Run All Night

by Jake Mulligan

EDGE Media Network Contributor

Friday March 13, 2015

Ed Harris and Liam Neeson star in 'Run All Night'
Ed Harris and Liam Neeson star in 'Run All Night'  (Source:Warner Bros.)

"Run All Night" renders itself catnip for action movie fans -- a bit too much so. We start off with Liam Neeson, bleeding out, gun-in-hand, playing his usual badass self: "I've done terrible things." Flash back to 16 hours earlier, so we can see him get into this mess. He's on the run from Ed Harris' mob boss, who's modeled blatantly after Brando's Don Corleone. (He even gets all high and mighty about drug-running.)

Then Neeson has to go to war with Common's unstoppable hitman, who's outfitted with a laser sight and an infrared lens over one eye -- just like the Terminator. Far from the compact thrillers that director Jaume Collet-Serra has previously made with Liam Neeson ("Non-stop" and "Unknown,") "Run All Night" is bloated to an almost amateur degree. It plays out like action movie fan-fiction.

But first it has some fun with Neeson's new persona. His action-movie resurgence, combined with his tragic personal history, have turned him into a walking spectre of regret -- the ghost of badasses past. He's the only action-star who can convince you he feels bad every time he pulls the trigger. Here he plays Jimmy the gravedigger, a washed up hitman wracked with guilt for kills past. He drunkenly hangs around his Boss Shawn (Ed Harris) as he waits to die, hoping for handouts. Collet-Serra and Neeson triple down on the melancholy and make the actor more pathetic than ever: Within the first ten minutes he's begged for a loan, dressed as Santa, vomited in front of children, and hit on a married woman in front of her grumpy husband.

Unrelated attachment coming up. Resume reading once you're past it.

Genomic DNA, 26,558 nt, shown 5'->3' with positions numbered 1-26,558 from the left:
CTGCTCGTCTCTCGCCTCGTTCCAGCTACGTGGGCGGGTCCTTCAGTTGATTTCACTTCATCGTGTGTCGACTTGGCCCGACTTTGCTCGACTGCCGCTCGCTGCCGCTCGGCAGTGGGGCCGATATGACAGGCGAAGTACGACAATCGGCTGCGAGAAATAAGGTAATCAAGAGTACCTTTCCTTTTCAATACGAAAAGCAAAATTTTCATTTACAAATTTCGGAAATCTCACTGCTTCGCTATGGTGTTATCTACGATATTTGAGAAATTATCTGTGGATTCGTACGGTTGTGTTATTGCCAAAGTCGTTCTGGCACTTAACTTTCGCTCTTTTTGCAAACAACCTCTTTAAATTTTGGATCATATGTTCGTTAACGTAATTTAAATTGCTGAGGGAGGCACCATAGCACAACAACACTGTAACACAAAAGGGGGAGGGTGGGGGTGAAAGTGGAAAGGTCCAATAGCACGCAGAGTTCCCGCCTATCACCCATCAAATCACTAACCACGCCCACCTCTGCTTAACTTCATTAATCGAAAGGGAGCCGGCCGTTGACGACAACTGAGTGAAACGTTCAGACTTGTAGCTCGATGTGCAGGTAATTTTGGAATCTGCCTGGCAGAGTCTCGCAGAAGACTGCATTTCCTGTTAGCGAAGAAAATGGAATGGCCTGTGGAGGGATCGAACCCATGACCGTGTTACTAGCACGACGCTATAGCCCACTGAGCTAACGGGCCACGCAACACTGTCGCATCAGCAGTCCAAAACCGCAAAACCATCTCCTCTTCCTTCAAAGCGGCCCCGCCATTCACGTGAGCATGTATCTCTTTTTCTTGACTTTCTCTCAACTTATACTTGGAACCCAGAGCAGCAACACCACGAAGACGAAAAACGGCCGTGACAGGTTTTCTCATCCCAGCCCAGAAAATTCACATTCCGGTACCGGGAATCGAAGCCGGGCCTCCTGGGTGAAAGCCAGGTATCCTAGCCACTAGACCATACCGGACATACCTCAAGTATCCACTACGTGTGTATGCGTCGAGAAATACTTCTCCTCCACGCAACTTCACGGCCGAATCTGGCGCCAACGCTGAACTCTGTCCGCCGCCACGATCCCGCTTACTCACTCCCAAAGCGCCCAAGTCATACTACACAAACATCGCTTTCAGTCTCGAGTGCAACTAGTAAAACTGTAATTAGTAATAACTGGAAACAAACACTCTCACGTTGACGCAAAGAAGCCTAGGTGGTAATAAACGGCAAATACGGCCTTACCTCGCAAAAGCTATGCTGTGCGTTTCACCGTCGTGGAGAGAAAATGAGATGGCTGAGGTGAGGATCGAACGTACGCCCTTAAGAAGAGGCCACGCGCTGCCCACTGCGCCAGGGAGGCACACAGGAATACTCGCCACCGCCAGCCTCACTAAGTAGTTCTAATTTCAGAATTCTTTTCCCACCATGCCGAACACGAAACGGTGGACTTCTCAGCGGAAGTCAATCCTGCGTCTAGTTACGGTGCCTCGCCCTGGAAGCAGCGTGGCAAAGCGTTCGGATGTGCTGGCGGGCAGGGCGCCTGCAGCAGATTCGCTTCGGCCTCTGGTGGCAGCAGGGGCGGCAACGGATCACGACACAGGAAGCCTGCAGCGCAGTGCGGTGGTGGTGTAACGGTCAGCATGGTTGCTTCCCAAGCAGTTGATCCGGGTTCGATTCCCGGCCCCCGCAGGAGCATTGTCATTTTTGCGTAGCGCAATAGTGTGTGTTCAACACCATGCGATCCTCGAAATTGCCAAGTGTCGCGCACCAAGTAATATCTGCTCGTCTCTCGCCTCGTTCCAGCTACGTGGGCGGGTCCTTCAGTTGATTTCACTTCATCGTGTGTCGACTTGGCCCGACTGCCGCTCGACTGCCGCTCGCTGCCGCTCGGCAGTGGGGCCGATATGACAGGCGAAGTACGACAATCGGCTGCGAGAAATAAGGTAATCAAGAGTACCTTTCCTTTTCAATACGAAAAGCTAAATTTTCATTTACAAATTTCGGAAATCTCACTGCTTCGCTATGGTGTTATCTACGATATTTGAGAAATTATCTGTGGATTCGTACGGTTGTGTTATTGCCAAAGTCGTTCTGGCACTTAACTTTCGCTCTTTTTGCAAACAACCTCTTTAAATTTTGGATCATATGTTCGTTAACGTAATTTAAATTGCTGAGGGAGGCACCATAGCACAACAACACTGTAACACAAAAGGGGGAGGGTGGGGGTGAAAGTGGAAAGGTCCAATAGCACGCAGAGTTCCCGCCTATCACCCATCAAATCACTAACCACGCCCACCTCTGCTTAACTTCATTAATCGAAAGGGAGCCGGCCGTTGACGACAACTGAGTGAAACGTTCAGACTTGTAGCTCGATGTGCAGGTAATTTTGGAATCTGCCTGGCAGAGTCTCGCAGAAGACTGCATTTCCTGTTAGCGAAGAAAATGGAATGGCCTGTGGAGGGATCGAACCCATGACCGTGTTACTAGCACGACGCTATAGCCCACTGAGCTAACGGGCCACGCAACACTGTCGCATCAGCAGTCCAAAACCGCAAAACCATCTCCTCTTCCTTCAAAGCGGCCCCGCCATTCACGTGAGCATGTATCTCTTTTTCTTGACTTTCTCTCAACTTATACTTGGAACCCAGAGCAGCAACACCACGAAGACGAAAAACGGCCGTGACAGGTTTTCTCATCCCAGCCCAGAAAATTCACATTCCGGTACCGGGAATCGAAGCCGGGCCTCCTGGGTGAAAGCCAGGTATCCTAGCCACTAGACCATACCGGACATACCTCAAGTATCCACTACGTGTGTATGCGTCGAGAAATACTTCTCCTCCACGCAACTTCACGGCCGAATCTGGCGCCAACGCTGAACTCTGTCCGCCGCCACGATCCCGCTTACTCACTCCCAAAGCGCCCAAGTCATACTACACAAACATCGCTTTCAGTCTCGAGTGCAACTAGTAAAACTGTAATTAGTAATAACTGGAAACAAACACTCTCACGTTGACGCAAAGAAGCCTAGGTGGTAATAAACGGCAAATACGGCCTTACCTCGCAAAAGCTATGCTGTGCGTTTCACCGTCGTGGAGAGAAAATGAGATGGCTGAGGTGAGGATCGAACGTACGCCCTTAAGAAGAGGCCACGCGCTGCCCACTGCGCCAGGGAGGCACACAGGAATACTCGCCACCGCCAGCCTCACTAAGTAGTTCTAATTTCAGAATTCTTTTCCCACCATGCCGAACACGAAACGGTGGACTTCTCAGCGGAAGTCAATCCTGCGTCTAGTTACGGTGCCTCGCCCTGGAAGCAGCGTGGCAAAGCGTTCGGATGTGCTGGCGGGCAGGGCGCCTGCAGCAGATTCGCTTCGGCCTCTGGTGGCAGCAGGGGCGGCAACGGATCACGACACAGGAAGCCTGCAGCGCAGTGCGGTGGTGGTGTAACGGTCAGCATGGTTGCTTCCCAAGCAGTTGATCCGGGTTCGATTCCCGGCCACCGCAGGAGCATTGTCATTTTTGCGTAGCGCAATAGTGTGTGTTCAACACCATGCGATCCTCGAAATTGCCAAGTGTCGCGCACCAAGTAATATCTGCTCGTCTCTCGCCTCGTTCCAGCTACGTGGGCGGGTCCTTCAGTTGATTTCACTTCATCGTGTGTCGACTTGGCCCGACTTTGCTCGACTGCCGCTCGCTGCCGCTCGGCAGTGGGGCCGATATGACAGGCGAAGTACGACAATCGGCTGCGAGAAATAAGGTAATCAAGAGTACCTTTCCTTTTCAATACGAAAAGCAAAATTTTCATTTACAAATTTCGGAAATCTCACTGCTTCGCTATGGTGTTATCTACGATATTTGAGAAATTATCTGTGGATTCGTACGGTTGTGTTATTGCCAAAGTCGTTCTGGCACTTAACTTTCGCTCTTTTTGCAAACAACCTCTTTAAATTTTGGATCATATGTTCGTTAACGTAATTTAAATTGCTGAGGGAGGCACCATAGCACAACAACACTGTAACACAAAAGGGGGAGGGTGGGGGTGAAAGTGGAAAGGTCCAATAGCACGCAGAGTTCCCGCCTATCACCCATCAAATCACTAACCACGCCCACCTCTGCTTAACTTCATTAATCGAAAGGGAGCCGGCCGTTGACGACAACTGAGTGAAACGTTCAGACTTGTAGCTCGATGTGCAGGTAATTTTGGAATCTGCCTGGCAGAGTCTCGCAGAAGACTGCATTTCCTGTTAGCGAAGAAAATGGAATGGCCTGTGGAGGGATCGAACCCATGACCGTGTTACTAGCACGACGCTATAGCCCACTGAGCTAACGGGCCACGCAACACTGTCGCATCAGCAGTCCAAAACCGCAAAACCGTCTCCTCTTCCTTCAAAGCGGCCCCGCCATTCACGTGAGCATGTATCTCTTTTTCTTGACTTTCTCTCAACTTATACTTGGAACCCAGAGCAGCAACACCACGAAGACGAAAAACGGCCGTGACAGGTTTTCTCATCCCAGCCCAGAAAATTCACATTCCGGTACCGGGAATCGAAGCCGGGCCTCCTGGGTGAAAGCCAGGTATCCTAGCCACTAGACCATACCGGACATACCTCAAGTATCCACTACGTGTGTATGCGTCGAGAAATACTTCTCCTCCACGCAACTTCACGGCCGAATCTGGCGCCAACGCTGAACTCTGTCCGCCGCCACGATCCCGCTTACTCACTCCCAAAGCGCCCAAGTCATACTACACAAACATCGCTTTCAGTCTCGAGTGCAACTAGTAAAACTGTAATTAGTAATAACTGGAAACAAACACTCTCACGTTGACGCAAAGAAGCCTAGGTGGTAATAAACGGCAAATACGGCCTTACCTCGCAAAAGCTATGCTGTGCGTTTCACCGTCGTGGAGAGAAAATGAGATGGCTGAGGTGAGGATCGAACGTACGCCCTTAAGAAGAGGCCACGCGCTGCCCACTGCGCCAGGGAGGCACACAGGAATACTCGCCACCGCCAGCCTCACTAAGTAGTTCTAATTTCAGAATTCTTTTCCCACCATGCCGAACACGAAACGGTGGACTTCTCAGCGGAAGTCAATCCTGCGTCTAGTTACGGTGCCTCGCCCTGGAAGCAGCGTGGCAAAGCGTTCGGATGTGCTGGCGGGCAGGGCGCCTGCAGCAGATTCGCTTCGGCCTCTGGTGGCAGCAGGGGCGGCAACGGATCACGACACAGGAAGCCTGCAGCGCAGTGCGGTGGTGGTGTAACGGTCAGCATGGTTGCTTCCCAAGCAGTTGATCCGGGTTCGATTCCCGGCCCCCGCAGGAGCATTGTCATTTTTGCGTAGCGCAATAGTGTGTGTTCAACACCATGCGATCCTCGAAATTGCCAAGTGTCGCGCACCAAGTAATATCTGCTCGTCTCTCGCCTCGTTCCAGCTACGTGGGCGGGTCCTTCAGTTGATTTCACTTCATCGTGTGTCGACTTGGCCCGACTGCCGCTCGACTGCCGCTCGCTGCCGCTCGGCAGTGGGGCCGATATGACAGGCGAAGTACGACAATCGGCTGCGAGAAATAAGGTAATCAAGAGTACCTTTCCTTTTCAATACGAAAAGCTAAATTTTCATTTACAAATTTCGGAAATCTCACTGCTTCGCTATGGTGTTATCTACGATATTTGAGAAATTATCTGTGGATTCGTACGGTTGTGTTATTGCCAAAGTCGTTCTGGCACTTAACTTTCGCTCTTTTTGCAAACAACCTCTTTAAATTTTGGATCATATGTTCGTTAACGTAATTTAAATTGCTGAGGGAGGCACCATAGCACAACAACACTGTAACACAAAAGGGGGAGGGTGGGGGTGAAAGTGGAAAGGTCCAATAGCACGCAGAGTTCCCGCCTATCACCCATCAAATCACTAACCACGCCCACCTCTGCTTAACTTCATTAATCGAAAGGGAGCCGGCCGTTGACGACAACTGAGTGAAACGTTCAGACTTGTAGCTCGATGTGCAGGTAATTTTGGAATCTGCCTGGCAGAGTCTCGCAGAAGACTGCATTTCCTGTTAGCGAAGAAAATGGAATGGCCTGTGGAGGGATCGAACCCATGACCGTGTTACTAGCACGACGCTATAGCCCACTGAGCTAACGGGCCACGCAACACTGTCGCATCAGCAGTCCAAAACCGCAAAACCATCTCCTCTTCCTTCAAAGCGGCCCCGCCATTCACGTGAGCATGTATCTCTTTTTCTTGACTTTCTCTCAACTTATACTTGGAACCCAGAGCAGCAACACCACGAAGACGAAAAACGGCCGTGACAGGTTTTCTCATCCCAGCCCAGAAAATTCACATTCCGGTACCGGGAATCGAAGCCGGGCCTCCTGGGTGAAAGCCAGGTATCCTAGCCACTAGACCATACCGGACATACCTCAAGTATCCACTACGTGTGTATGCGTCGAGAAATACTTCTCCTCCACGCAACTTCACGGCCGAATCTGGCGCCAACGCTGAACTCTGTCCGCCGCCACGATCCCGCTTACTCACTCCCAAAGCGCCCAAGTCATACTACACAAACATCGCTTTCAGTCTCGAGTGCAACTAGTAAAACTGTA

This is a "sins of the father" movie, so he eventually has to clean up his act. Neeson's character has a son (Joel Kinnaman) whom he abandoned years prior, and -- wouldn't you know it -- the kid just got tangled up in a criminal plot that also involves Shawn's drug-dealing progeny. That's the titular run of the title: Neeson is forced to choose the boy he left over the sad life that he kept, and the two of them are on the run from Shawn's henchmen (including Common's Terminator) from dusk 'til dawn. Collet-Serra uses freeze frames and CGI traveling shots to get us from one borough to another with style, but there's only one reason to run so fast: He wants to get us from one fight scene to another as quickly as possible. This movie may be about the sins of the father, but it sure likes to watch the father sin some more.

There's a constant push-pull here between the violence and the regretful tone. Collet-Serra can't stop fetishizing the violence that he's supposedly decrying. He's constantly panning his camera backwards to reveal family photos of happier times, as if to undercut the violence that he makes look so cool, with slow-motion and camera tricks. There's only one thing here that truly inspires melancholy, and that's the performance of his lead actor. Neeson plays his character like a chopped-down tree in an empty forest. Walking with a stagger, leaning when he sits -- he's always threatening to fall down. This is a terribly silly film, but it bleeds from real wounds.